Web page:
Postmodernism

The post-modern era is associated with the modern societies where human knowledge and characters have greatly increased regarding various events and activities being conducted within space and time. Although postmodernism is not considered a new dimension to social analysis and approaches anymore, it is associated with the various changes in perceptions about how the society viewed certain aspects (Hossain & Karim, 2013). For instance, the manner in which people of different gender categories are perceived by the society has greatly changed. Among these are human rights that apply both the men and women in various regions of the world. Increased awareness of the dimensions of the society has demonstrated the female gender as an equally important person that can undertake similar tasks carried out by men. The post-modern period has also increased the chances for education especially among the female gender, increased their chances of employment as well as participation in various social events (Hossain & Karim, 2013). The media and education are among the factors that have opened avenues to enable the female gender to gain a considerable position in the society by increasing her participation in decision-making and leadership positions. The role of female gender in the families has also changed from the traditional caretaker to a provider entrusted with the welfare of their families.

Conclusion

The social systems of the society have undergone a series of changes and challenges as the society changes from one stage to another. Various factors and perspectives have been found to play an integral role in determining the direction and nature of the transformations taking place within different societies. Among these are the perspectives such as the views on Marxism, feminism and the post-modern perceptions about the society in general. The perspectives mentioned have been augmented and developed with the assistance of the media, education and the society in general. As a result, they have also changed the society’s settings and compositions by redefining the laws, norms and behavioural characteristics of different societies as has been demonstrated in the text.

Part two: research methods

A wide array of methodologies are available for use in social researches. The choice of a suitable research methodology will be made based on the needs of the research and the objectives set to be achieved by the research. This section describes some of the common methodologies used in various social studies researches around the globe.

Case study researches are a preferred social research method in various studies, especially about the different societies.  Case studies are conducted in situations where the social scientists are curious about their societies and seek to find out more concerning these societies. Case studies are often scheduled to probe in depth understanding of various phenomena affecting the society. The intent or objective of case studies is often unlimited since they look at a wide variety of factors eminent in the social society (Crano & Brewer, 2002). For instance, a person can conduct a case study research to determine the perception of a given society towards the female gender. Such researches will be confined to the particular society and not to other regions. Although the findings of case studies can be generalised, they are often limited to particular societies or regions where the studies were conducted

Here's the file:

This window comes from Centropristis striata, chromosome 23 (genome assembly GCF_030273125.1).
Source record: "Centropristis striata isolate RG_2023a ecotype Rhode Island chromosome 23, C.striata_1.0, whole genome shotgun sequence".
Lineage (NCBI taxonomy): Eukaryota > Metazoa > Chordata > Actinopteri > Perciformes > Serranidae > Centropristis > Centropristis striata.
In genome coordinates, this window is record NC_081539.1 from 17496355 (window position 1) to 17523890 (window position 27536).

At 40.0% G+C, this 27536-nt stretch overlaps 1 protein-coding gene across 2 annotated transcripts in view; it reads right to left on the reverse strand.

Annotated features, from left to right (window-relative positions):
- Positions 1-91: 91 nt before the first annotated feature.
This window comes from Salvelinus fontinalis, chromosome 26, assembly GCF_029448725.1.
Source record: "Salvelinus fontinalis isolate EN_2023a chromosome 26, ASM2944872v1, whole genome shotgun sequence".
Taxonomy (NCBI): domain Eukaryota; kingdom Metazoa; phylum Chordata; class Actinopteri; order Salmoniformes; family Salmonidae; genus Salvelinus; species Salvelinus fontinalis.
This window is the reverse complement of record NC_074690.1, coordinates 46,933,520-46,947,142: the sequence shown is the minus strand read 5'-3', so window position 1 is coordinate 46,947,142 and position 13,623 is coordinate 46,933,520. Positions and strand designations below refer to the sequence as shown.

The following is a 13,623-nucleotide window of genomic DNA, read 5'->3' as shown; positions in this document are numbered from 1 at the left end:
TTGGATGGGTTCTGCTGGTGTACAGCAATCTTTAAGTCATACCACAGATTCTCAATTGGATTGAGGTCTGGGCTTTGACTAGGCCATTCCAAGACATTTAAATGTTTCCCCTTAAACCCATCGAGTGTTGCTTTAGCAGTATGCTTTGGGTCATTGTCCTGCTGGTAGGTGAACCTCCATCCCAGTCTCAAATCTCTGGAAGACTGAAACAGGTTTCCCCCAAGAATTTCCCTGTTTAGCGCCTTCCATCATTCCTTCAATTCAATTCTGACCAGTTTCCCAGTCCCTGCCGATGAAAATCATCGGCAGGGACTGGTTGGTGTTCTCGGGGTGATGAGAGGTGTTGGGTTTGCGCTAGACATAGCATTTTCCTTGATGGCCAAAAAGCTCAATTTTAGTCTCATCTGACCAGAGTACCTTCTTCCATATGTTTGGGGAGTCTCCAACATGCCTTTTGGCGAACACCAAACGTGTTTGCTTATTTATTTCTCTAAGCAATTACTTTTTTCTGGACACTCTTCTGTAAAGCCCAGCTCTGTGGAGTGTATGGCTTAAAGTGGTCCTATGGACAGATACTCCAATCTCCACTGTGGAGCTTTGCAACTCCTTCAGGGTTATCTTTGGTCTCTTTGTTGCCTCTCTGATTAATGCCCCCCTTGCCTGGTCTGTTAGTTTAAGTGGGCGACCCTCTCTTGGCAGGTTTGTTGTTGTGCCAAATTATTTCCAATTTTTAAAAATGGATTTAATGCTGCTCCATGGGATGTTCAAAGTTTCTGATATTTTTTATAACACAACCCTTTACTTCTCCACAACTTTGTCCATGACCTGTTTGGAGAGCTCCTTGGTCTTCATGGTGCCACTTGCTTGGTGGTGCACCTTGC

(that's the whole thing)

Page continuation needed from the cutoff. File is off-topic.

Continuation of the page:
Any social setting everywhere is a suitable place for scientific research. Due to the differences in social settings of various societies and regions, there exists a great deal of diverse issues that can be probed through research and development. Case studies researches offer just the relevant opportunity to probe these characteristics in a more scientific and outstanding manner through research. It is for the ability of case studies researches to adopt the incorporate different research methodologies and styles in accomplishing its desires that it is the most revered and common research technique used by most researchers in the world. Case studies accord the researchers an ability to engage at a personal level with the research by creating close contacts between the persons and the communities/ societies being studied. In this way, therefore, the researchers can generate adequate information to aid in making elaborate and well-informed conclusions about different aspects being studied by the research (Crano & Brewer, 2002).  In sociological studies, cases can vary in degree and number of participants. For instances, researchers can decide to conduct their studies on a particular type of entity e.g. a person, company or other factors in the society that interests his curiosity. The research elements can also be envisioned in the form of a group of people with shared characteristics, classes or category of people such as gangs, a particular sex or students, etc. Some case studies, besides, are inclined towards developing an ecological niche and carrying out research to provide a better understanding of these niches. Case study researches often generate a great deal of information and knowledge since they concentrate on narrowed perspectives to research a great deal of content.  Case study is, therefore, the most popular research method used by social scientists